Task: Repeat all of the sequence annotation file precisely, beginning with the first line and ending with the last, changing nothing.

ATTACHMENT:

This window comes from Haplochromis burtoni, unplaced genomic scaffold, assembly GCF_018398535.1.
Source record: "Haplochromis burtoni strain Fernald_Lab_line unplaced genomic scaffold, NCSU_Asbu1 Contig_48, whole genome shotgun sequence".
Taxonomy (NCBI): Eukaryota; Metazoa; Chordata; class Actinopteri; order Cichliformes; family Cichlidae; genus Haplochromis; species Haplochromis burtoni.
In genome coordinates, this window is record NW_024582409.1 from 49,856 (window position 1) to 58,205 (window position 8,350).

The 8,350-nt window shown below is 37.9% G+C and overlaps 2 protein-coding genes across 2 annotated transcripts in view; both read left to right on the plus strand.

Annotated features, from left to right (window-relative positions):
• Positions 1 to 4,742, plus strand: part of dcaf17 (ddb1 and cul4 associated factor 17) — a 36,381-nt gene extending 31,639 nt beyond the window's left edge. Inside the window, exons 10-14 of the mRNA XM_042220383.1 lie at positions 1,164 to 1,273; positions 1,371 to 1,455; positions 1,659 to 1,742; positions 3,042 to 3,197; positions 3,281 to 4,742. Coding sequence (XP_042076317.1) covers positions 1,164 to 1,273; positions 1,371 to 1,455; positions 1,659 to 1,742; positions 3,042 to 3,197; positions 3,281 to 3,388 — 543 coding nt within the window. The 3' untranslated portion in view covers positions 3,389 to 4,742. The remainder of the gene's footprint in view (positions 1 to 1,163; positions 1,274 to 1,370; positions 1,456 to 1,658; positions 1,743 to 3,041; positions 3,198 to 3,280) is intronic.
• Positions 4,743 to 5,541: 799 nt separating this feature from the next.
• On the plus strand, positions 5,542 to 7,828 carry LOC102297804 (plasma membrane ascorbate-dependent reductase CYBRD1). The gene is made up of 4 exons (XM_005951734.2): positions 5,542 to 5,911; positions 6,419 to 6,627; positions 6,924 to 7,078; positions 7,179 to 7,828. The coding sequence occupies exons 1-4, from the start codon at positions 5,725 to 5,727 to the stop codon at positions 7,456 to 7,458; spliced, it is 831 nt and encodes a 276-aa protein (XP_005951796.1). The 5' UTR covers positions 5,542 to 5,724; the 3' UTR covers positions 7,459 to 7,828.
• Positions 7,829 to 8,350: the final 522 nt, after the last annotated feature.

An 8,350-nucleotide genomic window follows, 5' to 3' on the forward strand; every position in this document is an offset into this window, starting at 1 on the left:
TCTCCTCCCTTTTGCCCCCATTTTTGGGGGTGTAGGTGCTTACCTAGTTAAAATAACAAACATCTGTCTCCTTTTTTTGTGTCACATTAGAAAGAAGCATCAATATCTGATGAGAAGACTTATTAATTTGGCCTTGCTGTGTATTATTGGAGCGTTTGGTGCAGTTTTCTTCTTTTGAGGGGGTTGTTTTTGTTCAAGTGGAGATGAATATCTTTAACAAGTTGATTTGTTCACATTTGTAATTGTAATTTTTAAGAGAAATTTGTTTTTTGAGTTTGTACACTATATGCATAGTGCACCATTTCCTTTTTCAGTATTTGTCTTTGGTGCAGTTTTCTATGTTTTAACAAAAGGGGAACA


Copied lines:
This window comes from Haplochromis burtoni, unplaced genomic scaffold, assembly GCF_018398535.1.
Source record: "Haplochromis burtoni strain Fernald_Lab_line unplaced genomic scaffold, NCSU_Asbu1 Contig_48, whole genome shotgun sequence".
Taxonomy (NCBI): Eukaryota; Metazoa; Chordata; class Actinopteri; order Cichliformes; family Cichlidae; genus Haplochromis; species Haplochromis burtoni.
In genome coordinates, this window is record NW_024582409.1 from 49,856 (window position 1) to 58,205 (window position 8,350).

The 8,350-nt window shown below is 37.9% G+C and overlaps 2 protein-coding genes across 2 annotated transcripts in view; both read left to right on the plus strand.

Annotated features, from left to right (window-relative positions):
• Positions 1 to 4,742, plus strand: part of dcaf17 (ddb1 and cul4 associated factor 17) — a 36,381-nt gene extending 31,639 nt beyond the window's left edge. Inside the window, exons 10-14 of the mRNA XM_042220383.1 lie at positions 1,164 to 1,273; positions 1,371 to 1,455; positions 1,659 to 1,742; positions 3,042 to 3,197; positions 3,281 to 4,742. Coding sequence (XP_042076317.1) covers positions 1,164 to 1,273; positions 1,371 to 1,455; positions 1,659 to 1,742; positions 3,042 to 3,197; positions 3,281 to 3,388 — 543 coding nt within the window. The 3' untranslated portion in view covers positions 3,389 to 4,742. The remainder of the gene's footprint in view (positions 1 to 1,163; positions 1,274 to 1,370; positions 1,456 to 1,658; positions 1,743 to 3,041; positions 3,198 to 3,280) is intronic.
• Positions 4,743 to 5,541: 799 nt separating this feature from the next.
• On the plus strand, positions 5,542 to 7,828 carry LOC102297804 (plasma membrane ascorbate-dependent reductase CYBRD1). The gene is made up of 4 exons (XM_005951734.2): positions 5,542 to 5,911; positions 6,419 to 6,627; positions 6,924 to 7,078; positions 7,179 to 7,828. The coding sequence occupies exons 1-4, from the start codon at positions 5,725 to 5,727 to the stop codon at positions 7,456 to 7,458; spliced, it is 831 nt and encodes a 276-aa protein (XP_005951796.1). The 5' UTR covers positions 5,542 to 5,724; the 3' UTR covers positions 7,459 to 7,828.
• Positions 7,829 to 8,350: the final 522 nt, after the last annotated feature.

An 8,350-nucleotide genomic window follows, 5' to 3' on the forward strand; every position in this document is an offset into this window, starting at 1 on the left:
TCTCCTCCCTTTTGCCCCCATTTTTGGGGGTGTAGGTGCTTACCTAGTTAAAATAACAAACATCTGTCTCCTTTTTTTGTGTCACATTAGAAAGAAGCATCAATATCTGATGAGAAGACTTATTAATTTGGCCTTGCTGTGTATTATTGGAGCGTTTGGTGCAGTTTTCTTCTTTTGAGGGGGTTGTTTTTGTTCAAGTGGAGATGAATATCTTTAACAAGTTGATTTGTTCACATTTGTAATTGTAATTTTTAAGAGAAATTTGTTTTTTGAGTTTGTACACTATATGCATAGTGCACCATTTCCTTTTTCAGTATTTGTCTTTGGTGCAGTTTTCTATGTTTTAACAAAAGGGGAACA